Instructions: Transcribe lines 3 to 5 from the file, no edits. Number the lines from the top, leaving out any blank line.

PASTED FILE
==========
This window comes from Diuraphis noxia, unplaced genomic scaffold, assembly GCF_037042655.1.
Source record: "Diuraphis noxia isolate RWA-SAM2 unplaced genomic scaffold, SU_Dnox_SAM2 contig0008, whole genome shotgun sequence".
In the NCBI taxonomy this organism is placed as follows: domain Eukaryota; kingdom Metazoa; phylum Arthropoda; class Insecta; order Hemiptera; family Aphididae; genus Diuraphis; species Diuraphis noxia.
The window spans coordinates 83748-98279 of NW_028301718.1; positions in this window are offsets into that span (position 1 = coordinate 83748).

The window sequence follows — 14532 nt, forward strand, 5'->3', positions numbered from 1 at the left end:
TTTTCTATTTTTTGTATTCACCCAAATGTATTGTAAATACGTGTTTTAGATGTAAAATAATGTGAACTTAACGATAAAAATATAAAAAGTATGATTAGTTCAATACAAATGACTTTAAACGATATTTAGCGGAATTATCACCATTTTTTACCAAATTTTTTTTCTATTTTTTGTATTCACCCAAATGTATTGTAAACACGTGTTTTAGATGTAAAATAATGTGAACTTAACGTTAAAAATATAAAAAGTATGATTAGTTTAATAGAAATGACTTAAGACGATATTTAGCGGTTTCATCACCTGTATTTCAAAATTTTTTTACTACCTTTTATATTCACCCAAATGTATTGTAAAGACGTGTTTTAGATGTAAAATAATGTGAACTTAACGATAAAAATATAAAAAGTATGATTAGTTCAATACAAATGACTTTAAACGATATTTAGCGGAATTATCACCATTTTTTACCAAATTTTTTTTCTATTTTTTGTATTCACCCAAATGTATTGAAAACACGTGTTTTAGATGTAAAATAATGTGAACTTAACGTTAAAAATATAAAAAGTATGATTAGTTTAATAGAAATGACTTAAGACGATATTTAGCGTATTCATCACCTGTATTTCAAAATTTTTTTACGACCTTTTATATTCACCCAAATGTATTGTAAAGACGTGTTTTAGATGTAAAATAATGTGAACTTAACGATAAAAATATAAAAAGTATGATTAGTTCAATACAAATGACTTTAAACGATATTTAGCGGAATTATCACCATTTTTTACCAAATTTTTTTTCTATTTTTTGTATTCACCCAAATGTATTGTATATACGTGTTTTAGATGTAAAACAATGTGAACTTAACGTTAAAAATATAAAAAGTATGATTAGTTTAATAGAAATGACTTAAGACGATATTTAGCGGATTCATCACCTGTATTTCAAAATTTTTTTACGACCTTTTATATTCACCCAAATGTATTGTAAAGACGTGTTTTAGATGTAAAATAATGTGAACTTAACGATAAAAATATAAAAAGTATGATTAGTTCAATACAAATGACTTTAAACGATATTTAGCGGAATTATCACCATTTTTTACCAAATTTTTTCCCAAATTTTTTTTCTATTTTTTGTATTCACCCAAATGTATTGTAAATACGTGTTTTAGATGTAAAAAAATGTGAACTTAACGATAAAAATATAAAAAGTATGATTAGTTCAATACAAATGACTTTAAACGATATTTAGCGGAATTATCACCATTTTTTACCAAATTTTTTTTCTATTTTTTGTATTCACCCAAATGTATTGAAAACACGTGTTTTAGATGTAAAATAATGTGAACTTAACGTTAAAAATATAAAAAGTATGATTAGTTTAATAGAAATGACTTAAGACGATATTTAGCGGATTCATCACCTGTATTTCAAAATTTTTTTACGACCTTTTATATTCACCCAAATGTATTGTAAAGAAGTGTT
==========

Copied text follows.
In the NCBI taxonomy this organism is placed as follows: domain Eukaryota; kingdom Metazoa; phylum Arthropoda; class Insecta; order Hemiptera; family Aphididae; genus Diuraphis; species Diuraphis noxia.
The window spans coordinates 83748-98279 of NW_028301718.1; positions in this window are offsets into that span (position 1 = coordinate 83748).

The window sequence follows — 14532 nt, forward strand, 5'->3', positions numbered from 1 at the left end: